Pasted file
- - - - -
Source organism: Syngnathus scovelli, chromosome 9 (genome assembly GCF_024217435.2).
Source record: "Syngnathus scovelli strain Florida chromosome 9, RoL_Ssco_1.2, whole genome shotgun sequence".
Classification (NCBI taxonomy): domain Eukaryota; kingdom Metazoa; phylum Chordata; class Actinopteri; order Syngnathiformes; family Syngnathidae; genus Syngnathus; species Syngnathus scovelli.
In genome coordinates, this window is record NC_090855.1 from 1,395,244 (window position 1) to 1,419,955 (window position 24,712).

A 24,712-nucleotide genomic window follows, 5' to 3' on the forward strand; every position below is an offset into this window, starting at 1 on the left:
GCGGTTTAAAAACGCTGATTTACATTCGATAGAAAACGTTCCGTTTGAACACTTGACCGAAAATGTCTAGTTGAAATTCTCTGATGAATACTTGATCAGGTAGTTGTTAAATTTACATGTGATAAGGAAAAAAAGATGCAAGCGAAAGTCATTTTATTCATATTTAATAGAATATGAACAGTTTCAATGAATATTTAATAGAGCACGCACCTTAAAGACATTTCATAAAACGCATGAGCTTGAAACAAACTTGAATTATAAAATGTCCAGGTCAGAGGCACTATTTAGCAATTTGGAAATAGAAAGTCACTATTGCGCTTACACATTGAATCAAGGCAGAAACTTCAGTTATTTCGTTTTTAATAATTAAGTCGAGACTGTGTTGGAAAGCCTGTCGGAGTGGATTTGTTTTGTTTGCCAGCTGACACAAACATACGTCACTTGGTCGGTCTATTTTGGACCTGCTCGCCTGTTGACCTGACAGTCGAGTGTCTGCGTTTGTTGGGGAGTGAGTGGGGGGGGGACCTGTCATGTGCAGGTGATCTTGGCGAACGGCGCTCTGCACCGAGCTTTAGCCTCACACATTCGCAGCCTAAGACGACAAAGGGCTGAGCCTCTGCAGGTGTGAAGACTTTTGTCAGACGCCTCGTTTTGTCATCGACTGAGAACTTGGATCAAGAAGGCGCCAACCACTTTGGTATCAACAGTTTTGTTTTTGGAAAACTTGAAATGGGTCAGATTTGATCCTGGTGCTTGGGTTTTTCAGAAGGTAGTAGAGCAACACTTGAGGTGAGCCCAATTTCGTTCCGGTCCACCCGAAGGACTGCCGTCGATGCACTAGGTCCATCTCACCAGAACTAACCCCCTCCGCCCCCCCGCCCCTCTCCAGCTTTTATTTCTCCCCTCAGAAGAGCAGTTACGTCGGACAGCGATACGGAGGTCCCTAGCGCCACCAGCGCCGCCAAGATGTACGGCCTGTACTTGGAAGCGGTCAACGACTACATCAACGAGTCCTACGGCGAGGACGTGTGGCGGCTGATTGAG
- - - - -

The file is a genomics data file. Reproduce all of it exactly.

Source organism: Syngnathus scovelli, chromosome 9 (genome assembly GCF_024217435.2).
Source record: "Syngnathus scovelli strain Florida chromosome 9, RoL_Ssco_1.2, whole genome shotgun sequence".
Classification (NCBI taxonomy): domain Eukaryota; kingdom Metazoa; phylum Chordata; class Actinopteri; order Syngnathiformes; family Syngnathidae; genus Syngnathus; species Syngnathus scovelli.
In genome coordinates, this window is record NC_090855.1 from 1,395,244 (window position 1) to 1,419,955 (window position 24,712).

A 24,712-nucleotide genomic window follows, 5' to 3' on the forward strand; every position below is an offset into this window, starting at 1 on the left:
GCGGTTTAAAAACGCTGATTTACATTCGATAGAAAACGTTCCGTTTGAACACTTGACCGAAAATGTCTAGTTGAAATTCTCTGATGAATACTTGATCAGGTAGTTGTTAAATTTACATGTGATAAGGAAAAAAAGATGCAAGCGAAAGTCATTTTATTCATATTTAATAGAATATGAACAGTTTCAATGAATATTTAATAGAGCACGCACCTTAAAGACATTTCATAAAACGCATGAGCTTGAAACAAACTTGAATTATAAAATGTCCAGGTCAGAGGCACTATTTAGCAATTTGGAAATAGAAAGTCACTATTGCGCTTACACATTGAATCAAGGCAGAAACTTCAGTTATTTCGTTTTTAATAATTAAGTCGAGACTGTGTTGGAAAGCCTGTCGGAGTGGATTTGTTTTGTTTGCCAGCTGACACAAACATACGTCACTTGGTCGGTCTATTTTGGACCTGCTCGCCTGTTGACCTGACAGTCGAGTGTCTGCGTTTGTTGGGGAGTGAGTGGGGGGGGGACCTGTCATGTGCAGGTGATCTTGGCGAACGGCGCTCTGCACCGAGCTTTAGCCTCACACATTCGCAGCCTAAGACGACAAAGGGCTGAGCCTCTGCAGGTGTGAAGACTTTTGTCAGACGCCTCGTTTTGTCATCGACTGAGAACTTGGATCAAGAAGGCGCCAACCACTTTGGTATCAACAGTTTTGTTTTTGGAAAACTTGAAATGGGTCAGATTTGATCCTGGTGCTTGGGTTTTTCAGAAGGTAGTAGAGCAACACTTGAGGTGAGCCCAATTTCGTTCCGGTCCACCCGAAGGACTGCCGTCGATGCACTAGGTCCATCTCACCAGAACTAACCCCCTCCGCCCCCCCGCCCCTCTCCAGCTTTTATTTCTCCCCTCAGAAGAGCAGTTACGTCGGACAGCGATACGGAGGTCCCTAGCGCCACCAGCGCCGCCAAGATGTACGGCCTGTACTTGGAAGCGGTCAACGACTACATCAACGAGTCCTACGGCGAGGACGTGTGGCGGCTGATTGAG